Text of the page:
Can you, for those who don’t know you already, tell something about yourself and how you became an author?
When I was about nine years old I told my mother I wanted to be a Playwright, but she said I should get a proper job. She was right of course. I became an accountant, starting as an Office Junior and retiring as Director of Corporate Services. I was born in Coventry, but my wife and I lived for a while in Kent, before relocating to East Yorkshire in 1992.
In my fifties the opportunity came to write pantomimes for my home Amdram group, The Walkington Pantomime Players, and having had eight performed the joy of making people laugh is simply fantastic.
Since then I’ve written three plays, two of which are now novels. The third, He’s Behind You, has just been published. Feedback from novels is very different of course, but when an adopted child told me that the way I’d portrayed the feelings she had for her birth mother in Pen Pals was spot on it was very special. My first novel, it achieved 4.5 on Amazon which is a pretty good start to my work in novels.
The Road to Cromer Pier is my second book, but I’m also refining the play version. I’m semi-retired, and I’m a Non Executive Director of both my local NHS Trust in Hull, and a major housing association. It’s an active retirement, and I love my work, my creative writing and travelling. I also like spending time with my two daughters and four grandchildren.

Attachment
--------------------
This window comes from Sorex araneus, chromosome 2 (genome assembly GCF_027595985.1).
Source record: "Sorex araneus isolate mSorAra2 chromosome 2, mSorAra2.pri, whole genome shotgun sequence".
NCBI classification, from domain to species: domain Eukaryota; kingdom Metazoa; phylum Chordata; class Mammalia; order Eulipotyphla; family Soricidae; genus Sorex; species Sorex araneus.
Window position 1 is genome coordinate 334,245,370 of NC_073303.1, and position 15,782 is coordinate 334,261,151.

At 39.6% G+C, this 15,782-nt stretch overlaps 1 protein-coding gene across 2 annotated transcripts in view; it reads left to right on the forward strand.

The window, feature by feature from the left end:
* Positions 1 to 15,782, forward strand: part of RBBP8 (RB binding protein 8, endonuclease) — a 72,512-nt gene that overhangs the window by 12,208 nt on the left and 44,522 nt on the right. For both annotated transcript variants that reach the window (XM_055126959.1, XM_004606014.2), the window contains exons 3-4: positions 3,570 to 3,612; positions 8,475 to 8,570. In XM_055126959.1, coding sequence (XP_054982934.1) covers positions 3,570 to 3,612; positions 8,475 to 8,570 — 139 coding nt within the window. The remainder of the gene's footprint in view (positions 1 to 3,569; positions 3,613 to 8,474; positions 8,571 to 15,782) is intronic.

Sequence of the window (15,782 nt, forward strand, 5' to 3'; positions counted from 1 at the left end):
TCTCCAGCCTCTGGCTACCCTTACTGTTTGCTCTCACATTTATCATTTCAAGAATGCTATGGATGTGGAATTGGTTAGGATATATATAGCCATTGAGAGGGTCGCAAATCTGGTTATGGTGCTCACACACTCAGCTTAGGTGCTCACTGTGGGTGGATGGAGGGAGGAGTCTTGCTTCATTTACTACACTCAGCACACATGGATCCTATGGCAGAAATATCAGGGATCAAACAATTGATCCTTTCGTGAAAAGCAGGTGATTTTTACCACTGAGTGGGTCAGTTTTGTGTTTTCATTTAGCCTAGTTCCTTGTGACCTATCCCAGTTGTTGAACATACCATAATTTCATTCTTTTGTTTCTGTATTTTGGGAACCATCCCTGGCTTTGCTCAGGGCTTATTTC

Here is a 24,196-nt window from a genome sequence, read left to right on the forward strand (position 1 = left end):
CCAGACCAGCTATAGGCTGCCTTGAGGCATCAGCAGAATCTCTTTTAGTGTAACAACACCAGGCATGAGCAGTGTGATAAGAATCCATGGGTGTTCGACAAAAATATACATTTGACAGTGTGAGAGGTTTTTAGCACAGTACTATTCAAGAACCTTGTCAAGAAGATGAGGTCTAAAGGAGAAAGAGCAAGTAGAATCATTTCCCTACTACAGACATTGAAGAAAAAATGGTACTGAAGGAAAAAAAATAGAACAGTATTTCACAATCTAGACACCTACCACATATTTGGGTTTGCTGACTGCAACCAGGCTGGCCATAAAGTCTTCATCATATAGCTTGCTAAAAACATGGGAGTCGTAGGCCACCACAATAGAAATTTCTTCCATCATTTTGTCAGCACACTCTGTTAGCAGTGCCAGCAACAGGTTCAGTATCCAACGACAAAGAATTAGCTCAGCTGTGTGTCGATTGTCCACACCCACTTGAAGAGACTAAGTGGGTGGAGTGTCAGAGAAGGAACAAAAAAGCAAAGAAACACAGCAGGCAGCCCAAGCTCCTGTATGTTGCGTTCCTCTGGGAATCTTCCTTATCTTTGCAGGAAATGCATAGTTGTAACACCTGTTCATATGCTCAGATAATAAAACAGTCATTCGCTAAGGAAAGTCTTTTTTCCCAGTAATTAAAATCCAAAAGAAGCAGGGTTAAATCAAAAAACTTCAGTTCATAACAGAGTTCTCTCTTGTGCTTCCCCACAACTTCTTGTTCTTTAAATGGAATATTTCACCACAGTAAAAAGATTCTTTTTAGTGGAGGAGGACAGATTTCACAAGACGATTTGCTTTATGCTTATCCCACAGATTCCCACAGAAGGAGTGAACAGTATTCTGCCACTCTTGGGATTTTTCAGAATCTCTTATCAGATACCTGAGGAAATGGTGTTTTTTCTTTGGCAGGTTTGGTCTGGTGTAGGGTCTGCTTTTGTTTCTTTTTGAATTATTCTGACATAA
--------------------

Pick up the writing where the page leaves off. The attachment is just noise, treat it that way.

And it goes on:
Which books did/do you love to read as a child/now as a grown-up?
My mother said that I never read enough! But I was a real fan of Enid Blyton’s Famous Five books. I also read Jennings and Derbyshire too. Now my wife says that I don’t read enough! I tend to read biographies rather than novels. The novels I read tend to be political thrillers, although Archer has become so formulaic I’ve got rather bored. To be honest I’d rather write than read other peoples work… .
Is there an writer which brain you would love to pick for advice? Who would that be and why?
I follow Joanne Harris on twitter, and if you tweet for advice she always replies, which is just great. I am very fond of theatre, so I’m a big fan of Tim Firth. He’s written plays like Calendar Girls and Flint Street Nativity, which are both funny but have a great human story as well. Whether I’m writing a play or a novel that is what I’m looking for, and he delivers.
If you could, which fictional character (from your own book(s) or someone else’s) would you like to invite for tea and why?
Do you have some rituals or habits whilst writing?
I write in my writing shed in the garden with views over open fields. It’s more like a summerhouse, and has pictures of places I’ve been both abroad and at home, and things I’ve done, such as organising a major concert called Song for Hull as part of Hull 2017 City of Culture. The picture of a young girl waving to her mother from the Hull City Hall stage always reminds me of that night.